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Movie Review: No Place on Earth

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A small but compelling story, No Place on Earth excavates the lost tale of one Ukrainian family's survival during the Holocaust, when they hid in a series of deep caves that would intimidate even veteran spelunkers.

Indeed, this documentary by Janet Tobias was inspired by the findings of one such caver, a New Yorker named Chris Nicola, who works as an investigator for the state of New York. He visited Ukraine after the fall of the Berlin Wall, hoping to get some hints about his own family tree, as well as exploring an astonishing system of caves in western Ukraine.

While climbing around far underground, he came across artifacts that were obviously not only human but relatively recent -- i.e., from the 20th century. So he began to try to track down their origins.

At which point Tobias shifts her focus to the story of those objects and the survival of the Stermer family to whom they belonged. The Stermers were Jews who saw which way the winds were blowing in the early 1940s and, unable to escape the country after the Nazi invasion, hid within it. Led by the clan's matriarch, Esther Stermer, who wrote a memoir of the experience, We Fight to Survive, they fled their village and found a cave in the woods in which they could hide.

But they were discovered -- and some of them were arrested. Yet most of those were able to buy their way out of the Ukrainian police's custody. Seeking a new hiding place, they discovered an even deeper set of caves, where they holed up for more than 400 days.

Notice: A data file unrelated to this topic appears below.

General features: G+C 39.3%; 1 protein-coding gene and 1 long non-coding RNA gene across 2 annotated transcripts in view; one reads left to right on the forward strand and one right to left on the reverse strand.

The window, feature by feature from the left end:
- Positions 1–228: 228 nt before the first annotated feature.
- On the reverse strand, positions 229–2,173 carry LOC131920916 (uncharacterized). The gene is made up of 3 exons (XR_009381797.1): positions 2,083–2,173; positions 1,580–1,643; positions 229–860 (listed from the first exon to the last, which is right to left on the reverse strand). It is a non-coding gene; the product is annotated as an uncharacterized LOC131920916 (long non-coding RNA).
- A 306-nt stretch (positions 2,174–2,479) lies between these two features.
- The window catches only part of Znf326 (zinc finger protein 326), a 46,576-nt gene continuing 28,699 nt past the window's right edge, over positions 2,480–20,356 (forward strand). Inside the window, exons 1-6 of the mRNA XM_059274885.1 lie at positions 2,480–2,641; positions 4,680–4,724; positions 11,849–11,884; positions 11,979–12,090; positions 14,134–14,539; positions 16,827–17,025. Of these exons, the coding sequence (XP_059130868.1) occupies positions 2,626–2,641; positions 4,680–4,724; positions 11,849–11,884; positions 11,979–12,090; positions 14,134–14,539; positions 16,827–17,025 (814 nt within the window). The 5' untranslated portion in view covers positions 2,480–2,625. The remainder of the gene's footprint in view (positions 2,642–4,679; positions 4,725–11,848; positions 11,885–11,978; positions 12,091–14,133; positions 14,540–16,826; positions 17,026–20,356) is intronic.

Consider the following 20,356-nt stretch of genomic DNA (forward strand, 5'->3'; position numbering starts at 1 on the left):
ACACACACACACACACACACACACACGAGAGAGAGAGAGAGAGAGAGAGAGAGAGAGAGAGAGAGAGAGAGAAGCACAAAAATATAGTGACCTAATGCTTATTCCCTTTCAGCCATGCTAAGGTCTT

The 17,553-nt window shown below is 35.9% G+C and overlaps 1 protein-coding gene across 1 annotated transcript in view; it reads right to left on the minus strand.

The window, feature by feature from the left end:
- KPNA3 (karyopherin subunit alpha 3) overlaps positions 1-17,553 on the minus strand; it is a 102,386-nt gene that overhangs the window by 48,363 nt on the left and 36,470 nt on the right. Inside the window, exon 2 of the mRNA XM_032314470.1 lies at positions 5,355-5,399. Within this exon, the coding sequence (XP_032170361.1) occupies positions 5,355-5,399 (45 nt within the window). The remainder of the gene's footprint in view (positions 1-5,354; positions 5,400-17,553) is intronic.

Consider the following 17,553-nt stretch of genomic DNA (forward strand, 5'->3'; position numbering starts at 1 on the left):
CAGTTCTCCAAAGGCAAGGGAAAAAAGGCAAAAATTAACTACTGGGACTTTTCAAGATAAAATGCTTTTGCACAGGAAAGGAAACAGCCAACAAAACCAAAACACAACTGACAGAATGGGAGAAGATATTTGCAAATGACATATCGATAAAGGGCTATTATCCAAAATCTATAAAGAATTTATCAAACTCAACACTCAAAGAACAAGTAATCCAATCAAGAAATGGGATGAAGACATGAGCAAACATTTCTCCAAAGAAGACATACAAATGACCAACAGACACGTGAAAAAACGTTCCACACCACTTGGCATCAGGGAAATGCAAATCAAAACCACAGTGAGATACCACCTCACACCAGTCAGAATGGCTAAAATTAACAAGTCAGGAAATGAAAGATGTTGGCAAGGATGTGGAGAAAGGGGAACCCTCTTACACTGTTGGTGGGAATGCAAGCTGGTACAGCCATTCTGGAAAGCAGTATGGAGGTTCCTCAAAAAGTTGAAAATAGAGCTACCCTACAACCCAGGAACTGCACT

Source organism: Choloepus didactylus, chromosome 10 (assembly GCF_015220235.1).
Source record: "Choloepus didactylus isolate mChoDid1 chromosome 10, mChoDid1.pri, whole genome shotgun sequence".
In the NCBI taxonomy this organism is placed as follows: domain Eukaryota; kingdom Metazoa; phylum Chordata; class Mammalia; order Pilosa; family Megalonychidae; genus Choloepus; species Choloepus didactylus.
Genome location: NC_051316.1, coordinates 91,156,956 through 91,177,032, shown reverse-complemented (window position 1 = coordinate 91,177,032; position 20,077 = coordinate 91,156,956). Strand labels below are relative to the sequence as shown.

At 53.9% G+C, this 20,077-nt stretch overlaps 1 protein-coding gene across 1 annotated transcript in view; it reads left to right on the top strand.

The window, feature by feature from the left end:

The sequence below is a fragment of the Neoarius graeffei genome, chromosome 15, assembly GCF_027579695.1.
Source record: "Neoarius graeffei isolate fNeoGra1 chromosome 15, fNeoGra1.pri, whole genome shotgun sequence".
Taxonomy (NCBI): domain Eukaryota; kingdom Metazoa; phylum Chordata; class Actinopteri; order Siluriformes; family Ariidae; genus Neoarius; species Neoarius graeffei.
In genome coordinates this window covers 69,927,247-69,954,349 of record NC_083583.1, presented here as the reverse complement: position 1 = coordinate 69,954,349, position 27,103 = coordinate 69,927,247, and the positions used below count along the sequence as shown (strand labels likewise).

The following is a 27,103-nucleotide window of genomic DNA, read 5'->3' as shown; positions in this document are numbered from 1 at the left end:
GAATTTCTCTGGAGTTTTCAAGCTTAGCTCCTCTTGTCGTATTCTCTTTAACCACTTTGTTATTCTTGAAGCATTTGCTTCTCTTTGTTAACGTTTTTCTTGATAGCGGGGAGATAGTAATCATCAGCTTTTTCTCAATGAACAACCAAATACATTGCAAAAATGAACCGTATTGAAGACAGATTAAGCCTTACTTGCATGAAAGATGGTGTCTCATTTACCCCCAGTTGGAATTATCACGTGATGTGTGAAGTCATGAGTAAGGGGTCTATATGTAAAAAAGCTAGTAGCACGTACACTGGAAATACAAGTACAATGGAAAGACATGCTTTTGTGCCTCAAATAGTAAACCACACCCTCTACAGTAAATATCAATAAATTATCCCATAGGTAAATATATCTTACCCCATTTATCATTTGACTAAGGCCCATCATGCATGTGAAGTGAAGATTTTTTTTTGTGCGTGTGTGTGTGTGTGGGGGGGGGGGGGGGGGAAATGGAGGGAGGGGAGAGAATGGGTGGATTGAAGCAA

As Nicola tells the camera, even experienced cavers would be intimidated by the deep, dark and dangerous caverns in which 38 people lived. Indeed, he says, most cavers wouldn't spend more than a few hours -- let alone months on end -- living in the dark, illuminated by candles, drinking the water in underground pools, eating what food they could scavenge in after-dark forays into their own village.

Tobias has several of the survivors to recount the experience, some of them in their 80s and 90s. They are lively storytellers, with great memory for details and incidents. Some were teens when this occurred, some even younger. But all recall it with a passion for keeping the story -- and the horrors of that period -- alive and in the public eye, lest we forget too quickly just what atrocities were visited upon Europe by the Germans and their collaborators.

Then she takes these survivors back to the village itself and down into the caves. Some are too old to make the strenuous climb, even with mechanical assistance; none, however, are too old to remember what they went through -- and what they lost (and found) in the caves and their aboveground environs.

A blend of archival footage and recreations of the cave and these people in their younger days, No Place on Earth is both a reminder of a horrifying period in history and a primer on the resilience and determination of which human beings are capable. It is one family's story but carries that universal nugget that ties us all together.

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